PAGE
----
Android and openness is something we talk about all the time, but the recent developments in the industry point towards inherent flaws with this very premise. Be it from bloggers, political institutions or corporations, Android is seemingly not open enough. The “War on Openness” is ironically becoming an open war, where many players are increasing their stakes and scope to try and land a bigger hold - or at the very least, restrict Google’s - on what is the world’s...
Add Multi-Window to Almost Any App on Galaxy Note 10.1
The Samsung Galaxy Note 2 multi-window feature started off lacking much functionality, but has since gotten rather useful. If you don’t know, multi-window allows Note II owners to use two applications simultaneously. The first app populates the top half of the screen, while the second populates the bottom half. Now, Galaxy Note 10.1 users can add multi-window functionality to any app.
XDA Forum Member Leppin released a tool for Windows that automatically adds everything needed. This is actually different from the other methods, which change system files so that any app can be used. While it may take longer, users don’t have to worry about messing up other system modifications to get the multi-window mod working for all apps.
The process is pretty simple. Users download the tool and grab the APK they want to modify off of their device. They then run the APK through the tool. Once done, they put it back, install it, and restore data. That application should be usable in multi-window after that. A nifty thing about this process is that users can create packs of apps that are multi-window compatible for future use in ROMs.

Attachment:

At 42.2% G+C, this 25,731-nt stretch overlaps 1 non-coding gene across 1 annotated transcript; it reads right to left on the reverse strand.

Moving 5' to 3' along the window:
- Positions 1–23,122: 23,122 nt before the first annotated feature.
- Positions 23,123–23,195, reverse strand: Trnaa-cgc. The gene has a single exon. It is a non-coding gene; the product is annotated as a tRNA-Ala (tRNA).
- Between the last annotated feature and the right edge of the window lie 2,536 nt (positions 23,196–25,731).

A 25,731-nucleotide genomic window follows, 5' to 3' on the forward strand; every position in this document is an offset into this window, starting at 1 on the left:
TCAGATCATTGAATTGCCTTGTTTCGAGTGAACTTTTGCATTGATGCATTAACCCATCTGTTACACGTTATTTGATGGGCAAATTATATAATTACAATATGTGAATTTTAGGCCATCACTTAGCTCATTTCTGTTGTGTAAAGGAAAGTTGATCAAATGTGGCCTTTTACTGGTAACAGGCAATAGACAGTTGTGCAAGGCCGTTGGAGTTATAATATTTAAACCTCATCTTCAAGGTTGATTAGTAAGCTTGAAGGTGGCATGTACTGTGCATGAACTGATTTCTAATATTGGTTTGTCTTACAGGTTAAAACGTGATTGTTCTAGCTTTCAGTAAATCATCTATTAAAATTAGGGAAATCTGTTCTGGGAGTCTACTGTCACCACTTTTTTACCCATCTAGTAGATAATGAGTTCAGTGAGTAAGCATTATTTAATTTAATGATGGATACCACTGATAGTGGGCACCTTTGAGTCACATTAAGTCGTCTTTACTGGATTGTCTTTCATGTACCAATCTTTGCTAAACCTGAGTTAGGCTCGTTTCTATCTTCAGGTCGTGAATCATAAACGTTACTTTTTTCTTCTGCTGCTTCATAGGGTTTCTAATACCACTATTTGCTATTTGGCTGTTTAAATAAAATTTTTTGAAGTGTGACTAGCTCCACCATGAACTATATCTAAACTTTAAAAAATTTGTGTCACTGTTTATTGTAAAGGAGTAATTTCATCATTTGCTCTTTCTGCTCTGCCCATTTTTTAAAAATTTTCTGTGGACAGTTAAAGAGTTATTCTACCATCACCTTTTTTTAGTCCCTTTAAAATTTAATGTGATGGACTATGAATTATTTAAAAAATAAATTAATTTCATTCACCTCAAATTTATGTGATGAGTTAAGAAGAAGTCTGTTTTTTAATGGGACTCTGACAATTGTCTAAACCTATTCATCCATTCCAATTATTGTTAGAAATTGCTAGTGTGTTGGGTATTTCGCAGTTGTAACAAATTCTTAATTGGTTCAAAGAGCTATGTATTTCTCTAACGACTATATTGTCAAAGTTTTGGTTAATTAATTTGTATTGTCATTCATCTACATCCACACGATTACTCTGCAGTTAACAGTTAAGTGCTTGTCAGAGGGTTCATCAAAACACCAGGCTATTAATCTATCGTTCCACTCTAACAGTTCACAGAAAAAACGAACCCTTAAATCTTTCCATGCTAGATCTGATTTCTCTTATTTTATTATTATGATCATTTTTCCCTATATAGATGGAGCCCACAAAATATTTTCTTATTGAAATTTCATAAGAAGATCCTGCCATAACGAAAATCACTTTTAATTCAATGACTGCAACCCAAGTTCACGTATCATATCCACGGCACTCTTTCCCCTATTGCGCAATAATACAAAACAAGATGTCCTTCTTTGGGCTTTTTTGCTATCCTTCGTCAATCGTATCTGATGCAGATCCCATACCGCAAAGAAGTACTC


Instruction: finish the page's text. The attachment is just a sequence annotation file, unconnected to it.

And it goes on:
For more details, check out the original thread.
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Smartphone cameras have advanced so tremendously over the past few years that they have almost completely replaced point and shoot digital cameras for the most of us. Furthermore, since our smartphones are always with us, the majority of us end up taking tons of photos throughout the lifespan of our devices. But what happens to all the old photos you take? Do you store them on an external hard-drive or keep them backed up to an online cloud service like Flickr? Let us know what your favorite way of storing old photos is and why.
Before the release of Android 5.0 Lollipop, the Holo Design guidelines served as the official reference for Android design, right from IceCream Sandwich to KitKat. However, updates to the guidelines were few and far between, leading to a lack of synchronization between Android design and current UI/UX trends. Google seems to have learned from their mistake the last time around, and earlier this week, a significant update was released for the Material Design guidelines, marking the second revision in less...